Specific communication between enhancers and alternative promoters mediates finer regulation of transcription initiation
Enhancers are DNA regulatory elements that play an important role in the precise
regulation of Pol II transcription initiation and, consequently, in the generation and
maintenance of patterns of gene expression. A defining characteristic of enhancers is their
capacity to regulate transcription from their target promoter, independent of the genomic
distance that separates them. Importantly, in order for enhancers to exert their regulatory
action, they must first relocalize into close spatial proximity to their target promoter and
form long-range interactions. Although these interactions have been demonstrated to
occur, the mechanisms that allow their specific and efficient formation remains largely
obscure. In this thesis, I focus on the development of tools and the expansion of our
understanding with regard to this important topic.
In the first chapter, I begin by providing a perspective of transcription initiation as
a hub of gene regulation. Then, I perform a concise overview of promoters and enhancers
as DNA regulatory elements and share the most important functional and structural
characteristics. I finalize the chapter by discussing the known regulatory mechanisms that
allow the formation of specific interactions between enhancers and promoters to take place.
In the second chapter, I present my findings on the development of imaging systems
to permit the visualization of enhancer-promoter interactions in live cells. I begin by
describing the limitations of current systems. Then, I discuss the importance of the
development of novel, innovative systems that allow specific labelling of genomic loci.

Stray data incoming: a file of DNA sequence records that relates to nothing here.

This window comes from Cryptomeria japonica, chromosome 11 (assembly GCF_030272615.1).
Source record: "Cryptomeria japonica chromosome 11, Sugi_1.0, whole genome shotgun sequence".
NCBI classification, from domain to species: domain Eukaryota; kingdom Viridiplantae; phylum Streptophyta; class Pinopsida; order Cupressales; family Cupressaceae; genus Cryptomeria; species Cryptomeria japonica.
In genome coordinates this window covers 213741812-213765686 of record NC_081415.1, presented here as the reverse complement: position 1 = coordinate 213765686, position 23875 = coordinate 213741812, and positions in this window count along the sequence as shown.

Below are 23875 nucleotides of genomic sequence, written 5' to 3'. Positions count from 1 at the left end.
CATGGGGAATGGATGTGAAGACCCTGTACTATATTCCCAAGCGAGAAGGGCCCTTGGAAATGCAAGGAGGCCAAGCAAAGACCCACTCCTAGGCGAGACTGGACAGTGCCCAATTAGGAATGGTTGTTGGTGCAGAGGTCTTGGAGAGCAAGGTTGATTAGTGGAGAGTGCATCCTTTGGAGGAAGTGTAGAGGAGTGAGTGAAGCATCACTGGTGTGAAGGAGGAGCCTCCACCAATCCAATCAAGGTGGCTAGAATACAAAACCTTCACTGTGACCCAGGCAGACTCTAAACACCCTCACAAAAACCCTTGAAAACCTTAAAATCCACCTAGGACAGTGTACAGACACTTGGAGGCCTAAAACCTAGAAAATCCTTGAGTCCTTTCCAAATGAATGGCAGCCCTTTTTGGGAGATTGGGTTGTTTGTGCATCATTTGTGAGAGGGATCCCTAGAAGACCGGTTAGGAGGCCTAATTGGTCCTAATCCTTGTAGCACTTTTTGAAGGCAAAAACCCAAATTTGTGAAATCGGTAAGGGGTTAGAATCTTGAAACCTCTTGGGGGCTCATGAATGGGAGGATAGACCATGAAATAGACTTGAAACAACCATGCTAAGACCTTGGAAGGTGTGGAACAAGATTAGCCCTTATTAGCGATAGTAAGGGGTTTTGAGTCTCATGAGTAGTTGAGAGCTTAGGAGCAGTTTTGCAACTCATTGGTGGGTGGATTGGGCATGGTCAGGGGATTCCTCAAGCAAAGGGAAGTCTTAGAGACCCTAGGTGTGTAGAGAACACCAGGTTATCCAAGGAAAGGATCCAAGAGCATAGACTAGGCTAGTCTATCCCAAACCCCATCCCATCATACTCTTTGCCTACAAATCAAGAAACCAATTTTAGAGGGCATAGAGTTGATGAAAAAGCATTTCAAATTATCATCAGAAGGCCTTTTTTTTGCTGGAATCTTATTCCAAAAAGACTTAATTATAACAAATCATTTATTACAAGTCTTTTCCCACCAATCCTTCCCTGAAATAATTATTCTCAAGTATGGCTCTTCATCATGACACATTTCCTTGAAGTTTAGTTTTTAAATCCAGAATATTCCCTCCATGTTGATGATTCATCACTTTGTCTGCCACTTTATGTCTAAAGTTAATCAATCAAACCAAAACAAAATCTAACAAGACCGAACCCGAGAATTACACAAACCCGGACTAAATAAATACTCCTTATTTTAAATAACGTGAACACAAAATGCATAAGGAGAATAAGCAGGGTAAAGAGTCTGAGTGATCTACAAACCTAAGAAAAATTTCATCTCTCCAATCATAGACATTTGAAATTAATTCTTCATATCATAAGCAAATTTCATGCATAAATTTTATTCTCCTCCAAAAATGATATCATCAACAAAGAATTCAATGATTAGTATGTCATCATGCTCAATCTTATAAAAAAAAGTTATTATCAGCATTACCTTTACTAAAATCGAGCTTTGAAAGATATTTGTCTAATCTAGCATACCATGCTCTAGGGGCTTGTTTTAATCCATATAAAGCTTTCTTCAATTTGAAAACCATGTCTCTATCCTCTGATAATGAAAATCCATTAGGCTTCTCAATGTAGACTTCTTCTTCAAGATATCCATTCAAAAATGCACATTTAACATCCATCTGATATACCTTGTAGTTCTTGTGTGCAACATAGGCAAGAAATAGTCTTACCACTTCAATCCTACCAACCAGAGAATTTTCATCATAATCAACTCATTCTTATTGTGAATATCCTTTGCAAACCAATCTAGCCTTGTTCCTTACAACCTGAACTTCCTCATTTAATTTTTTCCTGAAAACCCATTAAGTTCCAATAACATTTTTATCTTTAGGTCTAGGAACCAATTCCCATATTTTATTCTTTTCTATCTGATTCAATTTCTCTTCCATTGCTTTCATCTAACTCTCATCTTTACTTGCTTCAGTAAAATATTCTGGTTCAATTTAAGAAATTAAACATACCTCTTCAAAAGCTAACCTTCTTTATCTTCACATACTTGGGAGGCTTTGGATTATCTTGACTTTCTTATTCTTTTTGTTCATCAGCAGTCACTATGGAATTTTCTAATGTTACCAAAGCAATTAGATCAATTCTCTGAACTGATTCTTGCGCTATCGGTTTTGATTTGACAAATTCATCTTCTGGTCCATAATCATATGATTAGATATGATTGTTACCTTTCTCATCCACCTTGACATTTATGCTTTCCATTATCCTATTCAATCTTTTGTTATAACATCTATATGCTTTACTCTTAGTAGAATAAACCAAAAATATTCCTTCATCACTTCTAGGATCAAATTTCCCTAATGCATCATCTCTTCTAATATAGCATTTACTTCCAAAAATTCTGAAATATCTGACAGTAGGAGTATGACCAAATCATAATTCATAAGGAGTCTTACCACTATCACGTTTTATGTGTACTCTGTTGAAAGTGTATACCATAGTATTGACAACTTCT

From there, I present the possibilities and limitations of a developed dCas9/Aptamer
system for the visualization of repetitive and non-repetitive loci. I also present my findings
on the development of a two-step integration system of operator arrays and share the
principal technical limitations encountered in its development. I finish by discussing and
providing a critical perspective of relevant published work that has been produced since
these efforts were undertaken.
In the third chapter, I begin by identifying and characterizing potential enhancers
in the PCSK9 locus in hepatic derived cells. I identify three candidate enhancers with
strong transcriptional activity by reporter assays. Then, I demonstrate how the regulatory
activity of these candidate enhancers is specific to hepatic cells and their regulatory activity
can be modulated by two small molecules in a similar fashion to the endogenous PCSK9
gene. From there, I dissect these DNA regulatory sequences to identify transcription factor
binding sites responsible for transcriptional activity by bioinformatic analysis and fine
mutagenic studies. These results point towards the presence of three DNA regulatory
elements required for PKCS9 expression.
In the fourth and final chapter, I investigate two alternative promoters (P1 and P2)
that drive MYC expression and are regulated by enhancers. The two MYC promoters can
be differentially regulated across cell-types, and their selective usage is largely mediated by
distal regulatory sequences. Moreover, in colon carcinoma cells, Wnt-responsive enhancers
prefer to upregulate transcription from the P1 promoter, using reporter assays in the
context of the endogenous Wnt induction. In addition, multiple enhancer deletions using
CRISPR/Cas9 corroborate the regulatory specificity of P1. Finally, I explore how
preferential activation between Wnt-responsive enhancers and the P1 promoter is
influenced by the distinct core promoter elements that are present in the MYC promoters.
Taken together, these results provide new insight into how enhancers can specifically target
alternative promoters and suggest that the presence of alternative promoters could create a
more efficient formation of long-range interactions and a more precise combinatorial
regulation of transcription initiation.